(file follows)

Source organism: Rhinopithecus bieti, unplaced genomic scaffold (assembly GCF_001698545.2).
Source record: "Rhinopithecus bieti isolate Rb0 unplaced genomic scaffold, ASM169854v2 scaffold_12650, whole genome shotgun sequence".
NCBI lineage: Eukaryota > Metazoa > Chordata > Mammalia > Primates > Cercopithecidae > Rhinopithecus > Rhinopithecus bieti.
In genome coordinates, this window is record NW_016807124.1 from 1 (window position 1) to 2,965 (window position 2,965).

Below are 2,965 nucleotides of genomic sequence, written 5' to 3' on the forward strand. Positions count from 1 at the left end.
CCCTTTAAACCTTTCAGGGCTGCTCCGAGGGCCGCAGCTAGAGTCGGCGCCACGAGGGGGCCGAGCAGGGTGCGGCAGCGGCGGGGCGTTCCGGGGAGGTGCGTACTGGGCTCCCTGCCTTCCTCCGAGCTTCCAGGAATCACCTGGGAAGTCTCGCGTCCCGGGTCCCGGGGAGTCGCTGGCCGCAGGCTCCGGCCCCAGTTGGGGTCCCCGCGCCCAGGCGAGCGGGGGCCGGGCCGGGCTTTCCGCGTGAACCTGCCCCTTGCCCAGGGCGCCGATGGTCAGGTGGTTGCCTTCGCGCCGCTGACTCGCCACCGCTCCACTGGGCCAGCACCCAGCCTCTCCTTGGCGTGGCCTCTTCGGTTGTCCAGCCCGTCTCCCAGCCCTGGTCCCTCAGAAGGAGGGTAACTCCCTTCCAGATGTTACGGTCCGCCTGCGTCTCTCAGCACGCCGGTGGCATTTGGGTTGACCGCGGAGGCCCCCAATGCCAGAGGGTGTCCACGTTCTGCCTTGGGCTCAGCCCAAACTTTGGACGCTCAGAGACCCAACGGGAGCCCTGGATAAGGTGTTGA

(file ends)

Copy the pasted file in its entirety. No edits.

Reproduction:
Source organism: Rhinopithecus bieti, unplaced genomic scaffold (assembly GCF_001698545.2).
Source record: "Rhinopithecus bieti isolate Rb0 unplaced genomic scaffold, ASM169854v2 scaffold_12650, whole genome shotgun sequence".
NCBI lineage: Eukaryota > Metazoa > Chordata > Mammalia > Primates > Cercopithecidae > Rhinopithecus > Rhinopithecus bieti.
In genome coordinates, this window is record NW_016807124.1 from 1 (window position 1) to 2,965 (window position 2,965).

Below are 2,965 nucleotides of genomic sequence, written 5' to 3' on the forward strand. Positions count from 1 at the left end.
CCCTTTAAACCTTTCAGGGCTGCTCCGAGGGCCGCAGCTAGAGTCGGCGCCACGAGGGGGCCGAGCAGGGTGCGGCAGCGGCGGGGCGTTCCGGGGAGGTGCGTACTGGGCTCCCTGCCTTCCTCCGAGCTTCCAGGAATCACCTGGGAAGTCTCGCGTCCCGGGTCCCGGGGAGTCGCTGGCCGCAGGCTCCGGCCCCAGTTGGGGTCCCCGCGCCCAGGCGAGCGGGGGCCGGGCCGGGCTTTCCGCGTGAACCTGCCCCTTGCCCAGGGCGCCGATGGTCAGGTGGTTGCCTTCGCGCCGCTGACTCGCCACCGCTCCACTGGGCCAGCACCCAGCCTCTCCTTGGCGTGGCCTCTTCGGTTGTCCAGCCCGTCTCCCAGCCCTGGTCCCTCAGAAGGAGGGTAACTCCCTTCCAGATGTTACGGTCCGCCTGCGTCTCTCAGCACGCCGGTGGCATTTGGGTTGACCGCGGAGGCCCCCAATGCCAGAGGGTGTCCACGTTCTGCCTTGGGCTCAGCCCAAACTTTGGACGCTCAGAGACCCAACGGGAGCCCTGGATAAGGTGTTGA